The music video for “Gone” dropped nearly a year ago, but each viewing still makes my little gay heart skip a beat. The track makes the most of Charli XCX and Christine and the Queens’s pop chops, pairing a synth-heavy, dance-friendly backing track with emotionally charged vocals from the chart-topping British artist and her queer indie-pop collaborator. (Christine even flexes her French in the bridge, elevating an otherwise solid song to a different level.) Charli doesn’t just say “gay rights”; with this sensual collab and its dripping-wet visuals, she is gay rights. Comment dit-on “we have to stan”? —Sam Manzella

Taylor Swift ft. Colbie Caillat: “Breathe”

One day, I will tell my grandchildren about the powerful implications a track featuring songwriting powerhouses Taylor Swift and Colbie Caillat had in 2008. Taylor was recording her sophomore album Fearless after selling over 7 million copies of her debut, and Colbie scored a hit with debut single “Bubbly” the year before. Their collaboration marked the coming together of two of pop’s rising female songwriters who were each doing things their own ways, with folk and country sensibilities. Swift bumps Caillat’s backing vocals way up as she sprinkles her voice throughout the track, but the real kicker is when Colbie comes in with a chorus of apologies at the close. Considering the ballad is an ode to a friendship lost, the moment feels particularly raw and vulnerable. Perhaps that’s why Tay never performed the track live until 2018. —Carson Mlnarik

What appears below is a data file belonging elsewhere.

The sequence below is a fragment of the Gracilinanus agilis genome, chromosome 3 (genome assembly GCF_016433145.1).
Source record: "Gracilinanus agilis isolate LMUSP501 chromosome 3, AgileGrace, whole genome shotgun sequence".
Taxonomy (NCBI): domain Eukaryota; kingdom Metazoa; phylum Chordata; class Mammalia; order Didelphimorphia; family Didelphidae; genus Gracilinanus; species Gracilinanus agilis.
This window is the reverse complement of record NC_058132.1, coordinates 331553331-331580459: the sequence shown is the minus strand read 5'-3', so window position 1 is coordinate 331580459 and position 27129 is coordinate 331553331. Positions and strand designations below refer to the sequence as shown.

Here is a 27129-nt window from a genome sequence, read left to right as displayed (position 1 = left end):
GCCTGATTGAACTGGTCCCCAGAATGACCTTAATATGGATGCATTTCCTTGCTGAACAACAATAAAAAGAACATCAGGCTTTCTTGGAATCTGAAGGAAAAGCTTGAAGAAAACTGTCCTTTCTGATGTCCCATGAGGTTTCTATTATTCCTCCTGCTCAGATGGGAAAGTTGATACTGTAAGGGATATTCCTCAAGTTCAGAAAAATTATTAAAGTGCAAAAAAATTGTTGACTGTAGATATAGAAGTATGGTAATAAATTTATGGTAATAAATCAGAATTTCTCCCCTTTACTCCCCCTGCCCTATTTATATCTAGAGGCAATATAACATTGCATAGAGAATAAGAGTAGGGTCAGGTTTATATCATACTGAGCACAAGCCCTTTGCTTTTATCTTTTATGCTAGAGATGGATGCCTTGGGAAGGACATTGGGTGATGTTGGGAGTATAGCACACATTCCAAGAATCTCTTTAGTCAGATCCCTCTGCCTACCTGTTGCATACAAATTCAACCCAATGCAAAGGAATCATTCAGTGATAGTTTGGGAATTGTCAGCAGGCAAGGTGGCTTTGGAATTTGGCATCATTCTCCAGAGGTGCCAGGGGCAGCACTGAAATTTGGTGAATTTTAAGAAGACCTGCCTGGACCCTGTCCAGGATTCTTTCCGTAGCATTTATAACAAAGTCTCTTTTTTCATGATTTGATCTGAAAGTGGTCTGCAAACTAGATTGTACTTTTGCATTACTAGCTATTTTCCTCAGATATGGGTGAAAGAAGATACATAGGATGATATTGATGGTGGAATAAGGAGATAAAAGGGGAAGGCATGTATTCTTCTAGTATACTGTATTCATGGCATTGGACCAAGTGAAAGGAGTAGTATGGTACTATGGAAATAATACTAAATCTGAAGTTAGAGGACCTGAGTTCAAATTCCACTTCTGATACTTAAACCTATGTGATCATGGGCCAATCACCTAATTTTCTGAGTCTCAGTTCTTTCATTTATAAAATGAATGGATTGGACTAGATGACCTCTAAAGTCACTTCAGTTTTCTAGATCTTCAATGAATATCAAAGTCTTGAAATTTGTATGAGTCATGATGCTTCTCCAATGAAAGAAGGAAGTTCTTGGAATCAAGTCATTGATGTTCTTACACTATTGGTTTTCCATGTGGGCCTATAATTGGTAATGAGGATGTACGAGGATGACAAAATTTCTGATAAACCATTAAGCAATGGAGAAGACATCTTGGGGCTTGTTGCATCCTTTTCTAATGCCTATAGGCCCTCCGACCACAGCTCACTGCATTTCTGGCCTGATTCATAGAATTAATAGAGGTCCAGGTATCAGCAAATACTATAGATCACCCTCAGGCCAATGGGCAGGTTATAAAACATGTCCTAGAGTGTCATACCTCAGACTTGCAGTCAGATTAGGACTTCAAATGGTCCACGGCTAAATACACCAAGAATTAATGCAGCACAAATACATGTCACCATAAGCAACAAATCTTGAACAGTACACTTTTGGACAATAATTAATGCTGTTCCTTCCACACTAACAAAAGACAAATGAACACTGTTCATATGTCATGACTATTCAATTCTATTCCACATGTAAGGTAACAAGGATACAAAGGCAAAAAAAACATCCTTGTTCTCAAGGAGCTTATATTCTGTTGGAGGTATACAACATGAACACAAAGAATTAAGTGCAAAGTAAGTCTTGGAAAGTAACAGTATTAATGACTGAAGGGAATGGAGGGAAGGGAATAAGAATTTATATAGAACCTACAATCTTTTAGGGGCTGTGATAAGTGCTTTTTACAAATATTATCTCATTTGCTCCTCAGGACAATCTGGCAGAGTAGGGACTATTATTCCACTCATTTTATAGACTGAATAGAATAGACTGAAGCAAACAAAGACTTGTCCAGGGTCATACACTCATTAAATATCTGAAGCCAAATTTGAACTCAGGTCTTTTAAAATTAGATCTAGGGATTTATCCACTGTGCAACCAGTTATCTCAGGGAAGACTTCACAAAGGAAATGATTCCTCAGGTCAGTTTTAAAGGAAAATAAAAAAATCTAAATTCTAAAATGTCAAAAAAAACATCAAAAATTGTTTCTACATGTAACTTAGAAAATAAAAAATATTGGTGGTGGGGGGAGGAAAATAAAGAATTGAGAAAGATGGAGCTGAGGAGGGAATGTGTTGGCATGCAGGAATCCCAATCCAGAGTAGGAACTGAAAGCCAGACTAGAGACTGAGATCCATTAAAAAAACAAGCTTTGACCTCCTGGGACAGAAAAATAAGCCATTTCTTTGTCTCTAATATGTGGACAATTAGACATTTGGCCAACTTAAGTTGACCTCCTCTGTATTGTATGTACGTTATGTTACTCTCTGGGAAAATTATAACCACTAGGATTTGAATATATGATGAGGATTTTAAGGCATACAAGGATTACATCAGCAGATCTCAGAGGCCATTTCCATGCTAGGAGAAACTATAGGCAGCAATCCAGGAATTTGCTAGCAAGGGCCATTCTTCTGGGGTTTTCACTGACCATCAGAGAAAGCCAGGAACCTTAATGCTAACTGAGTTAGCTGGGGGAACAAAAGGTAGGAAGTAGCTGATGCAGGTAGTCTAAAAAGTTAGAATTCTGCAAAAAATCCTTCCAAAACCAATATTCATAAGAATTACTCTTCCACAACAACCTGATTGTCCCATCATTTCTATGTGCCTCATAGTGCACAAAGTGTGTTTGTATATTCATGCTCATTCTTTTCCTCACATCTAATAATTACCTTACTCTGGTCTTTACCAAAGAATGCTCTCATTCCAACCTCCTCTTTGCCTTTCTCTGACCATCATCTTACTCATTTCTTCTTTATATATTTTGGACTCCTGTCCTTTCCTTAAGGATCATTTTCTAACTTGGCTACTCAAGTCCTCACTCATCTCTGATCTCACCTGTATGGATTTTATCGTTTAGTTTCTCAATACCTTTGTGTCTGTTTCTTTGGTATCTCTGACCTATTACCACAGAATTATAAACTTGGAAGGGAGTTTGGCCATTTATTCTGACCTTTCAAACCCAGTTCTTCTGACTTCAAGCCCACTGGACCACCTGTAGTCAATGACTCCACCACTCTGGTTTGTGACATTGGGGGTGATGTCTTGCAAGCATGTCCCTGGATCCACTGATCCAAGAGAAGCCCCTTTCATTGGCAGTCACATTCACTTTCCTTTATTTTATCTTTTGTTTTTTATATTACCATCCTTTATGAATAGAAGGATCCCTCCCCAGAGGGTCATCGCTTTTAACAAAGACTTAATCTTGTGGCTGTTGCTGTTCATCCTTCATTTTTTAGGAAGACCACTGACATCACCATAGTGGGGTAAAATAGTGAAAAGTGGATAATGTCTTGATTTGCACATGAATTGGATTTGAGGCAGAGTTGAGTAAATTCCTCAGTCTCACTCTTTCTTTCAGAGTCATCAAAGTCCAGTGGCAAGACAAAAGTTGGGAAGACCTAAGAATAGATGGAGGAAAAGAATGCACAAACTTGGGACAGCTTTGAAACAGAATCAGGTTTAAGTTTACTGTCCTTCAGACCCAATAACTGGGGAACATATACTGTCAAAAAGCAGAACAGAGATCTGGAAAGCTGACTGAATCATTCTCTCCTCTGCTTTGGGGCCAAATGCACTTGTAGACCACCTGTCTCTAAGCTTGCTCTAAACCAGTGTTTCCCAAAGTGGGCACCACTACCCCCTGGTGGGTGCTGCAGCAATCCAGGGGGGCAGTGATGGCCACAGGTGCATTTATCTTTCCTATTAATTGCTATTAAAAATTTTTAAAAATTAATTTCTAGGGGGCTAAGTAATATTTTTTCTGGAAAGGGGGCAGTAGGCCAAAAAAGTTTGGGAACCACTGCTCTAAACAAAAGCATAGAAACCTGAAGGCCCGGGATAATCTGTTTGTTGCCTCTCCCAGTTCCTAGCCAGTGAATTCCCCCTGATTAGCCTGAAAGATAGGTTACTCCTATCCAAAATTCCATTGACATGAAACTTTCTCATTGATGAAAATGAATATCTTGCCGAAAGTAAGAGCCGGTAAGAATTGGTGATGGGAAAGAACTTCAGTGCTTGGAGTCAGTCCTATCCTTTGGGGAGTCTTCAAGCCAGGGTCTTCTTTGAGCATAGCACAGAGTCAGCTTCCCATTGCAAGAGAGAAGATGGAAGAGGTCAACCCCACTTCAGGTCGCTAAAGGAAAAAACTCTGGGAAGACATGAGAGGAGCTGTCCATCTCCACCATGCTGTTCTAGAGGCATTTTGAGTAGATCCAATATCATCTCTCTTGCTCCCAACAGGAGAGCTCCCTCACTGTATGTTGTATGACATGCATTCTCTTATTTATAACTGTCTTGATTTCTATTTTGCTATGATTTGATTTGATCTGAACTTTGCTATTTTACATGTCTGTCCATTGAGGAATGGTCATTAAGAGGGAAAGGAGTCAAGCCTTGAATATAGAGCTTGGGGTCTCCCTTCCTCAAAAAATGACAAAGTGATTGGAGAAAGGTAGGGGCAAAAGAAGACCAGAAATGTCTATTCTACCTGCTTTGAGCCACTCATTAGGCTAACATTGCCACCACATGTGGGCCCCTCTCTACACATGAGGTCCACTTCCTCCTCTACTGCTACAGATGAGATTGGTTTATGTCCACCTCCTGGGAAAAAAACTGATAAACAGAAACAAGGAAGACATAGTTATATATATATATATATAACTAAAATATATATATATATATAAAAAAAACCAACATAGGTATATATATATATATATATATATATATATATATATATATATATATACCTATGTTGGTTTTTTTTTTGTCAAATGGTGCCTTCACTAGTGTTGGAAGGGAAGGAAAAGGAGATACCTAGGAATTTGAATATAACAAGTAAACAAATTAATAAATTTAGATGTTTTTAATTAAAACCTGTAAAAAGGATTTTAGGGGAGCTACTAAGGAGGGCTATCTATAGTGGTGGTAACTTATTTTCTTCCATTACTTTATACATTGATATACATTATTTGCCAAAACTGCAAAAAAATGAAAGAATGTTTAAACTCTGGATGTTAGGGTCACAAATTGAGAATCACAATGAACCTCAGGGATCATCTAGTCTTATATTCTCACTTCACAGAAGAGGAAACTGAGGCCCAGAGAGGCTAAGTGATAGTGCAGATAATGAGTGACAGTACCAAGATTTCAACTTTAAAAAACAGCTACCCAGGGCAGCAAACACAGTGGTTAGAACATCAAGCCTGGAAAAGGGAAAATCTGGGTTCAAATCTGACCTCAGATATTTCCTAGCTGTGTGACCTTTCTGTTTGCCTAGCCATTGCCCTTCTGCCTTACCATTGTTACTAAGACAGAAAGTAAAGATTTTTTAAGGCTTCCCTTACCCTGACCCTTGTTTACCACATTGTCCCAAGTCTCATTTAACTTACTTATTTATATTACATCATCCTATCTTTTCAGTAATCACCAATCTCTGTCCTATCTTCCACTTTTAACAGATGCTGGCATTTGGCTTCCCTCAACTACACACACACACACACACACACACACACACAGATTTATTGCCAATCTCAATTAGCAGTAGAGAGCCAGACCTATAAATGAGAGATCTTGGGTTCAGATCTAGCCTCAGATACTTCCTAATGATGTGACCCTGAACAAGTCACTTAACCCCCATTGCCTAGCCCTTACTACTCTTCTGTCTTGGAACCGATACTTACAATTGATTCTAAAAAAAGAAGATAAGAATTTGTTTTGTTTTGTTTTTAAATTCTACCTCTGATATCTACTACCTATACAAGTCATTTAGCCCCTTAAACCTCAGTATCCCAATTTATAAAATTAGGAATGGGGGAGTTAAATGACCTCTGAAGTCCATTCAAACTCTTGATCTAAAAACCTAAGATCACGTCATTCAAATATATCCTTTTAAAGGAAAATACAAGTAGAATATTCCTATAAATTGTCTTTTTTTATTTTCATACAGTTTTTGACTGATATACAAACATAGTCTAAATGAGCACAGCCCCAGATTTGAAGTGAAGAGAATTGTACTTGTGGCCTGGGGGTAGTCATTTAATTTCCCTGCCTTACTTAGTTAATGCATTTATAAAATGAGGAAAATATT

Julia Michaels ft. Selena Gomez : “Anxiety”

Julia Michaels has always been known for her candid, thoughtful, sometimes heart-breaking lyrics, but never have us listeners had a more voyeuristic look into an artist’s head as we do with “Anxiety,” a song about struggling with mental health that Michaels wrote and performed with Selena Gomez. Though the song details the inner workings of living through anxiety, the idea of two women singing openly about a shared experience is truly empowering, even uplifting at times, as their airy, alternating vocals complement each other effortlessly. It’s refreshing to see a collaboration that isn’t secretly a competition. The magic of “Anxiety” rests in the fact that Michaels and Gomez turned their personal trauma into universal truth, a feat that many songwriters attempt but only some capture successfully. “Anxiety” just happens to be one of those successes. —Sarina Bhutani

Hayley Williams ft. Boygenius: “Roses/Lotus/Violet/Iris”

Petals for Armor is the Hayley Williams solo album that was never supposed to exist — but thankfully, it does. Listening to these spare, rhythmic adventures feels like pure release, mostly due to how Williams’s lilt finds a home in the upper atmosphere allowed by the bass-heavy instrumentals. For “Roses/Lotus/Violet/Iris,” she enlisted the huge voices of Julien Baker, Phoebe Bridgers, and Lucy Dacus to find even more space, and fill it. Here, the Boygenius members stay mellow and low on the chorus while Williams lifts skyward. The thought of such harmony almost not existing feels downright inconceivable. —Patrick Hosken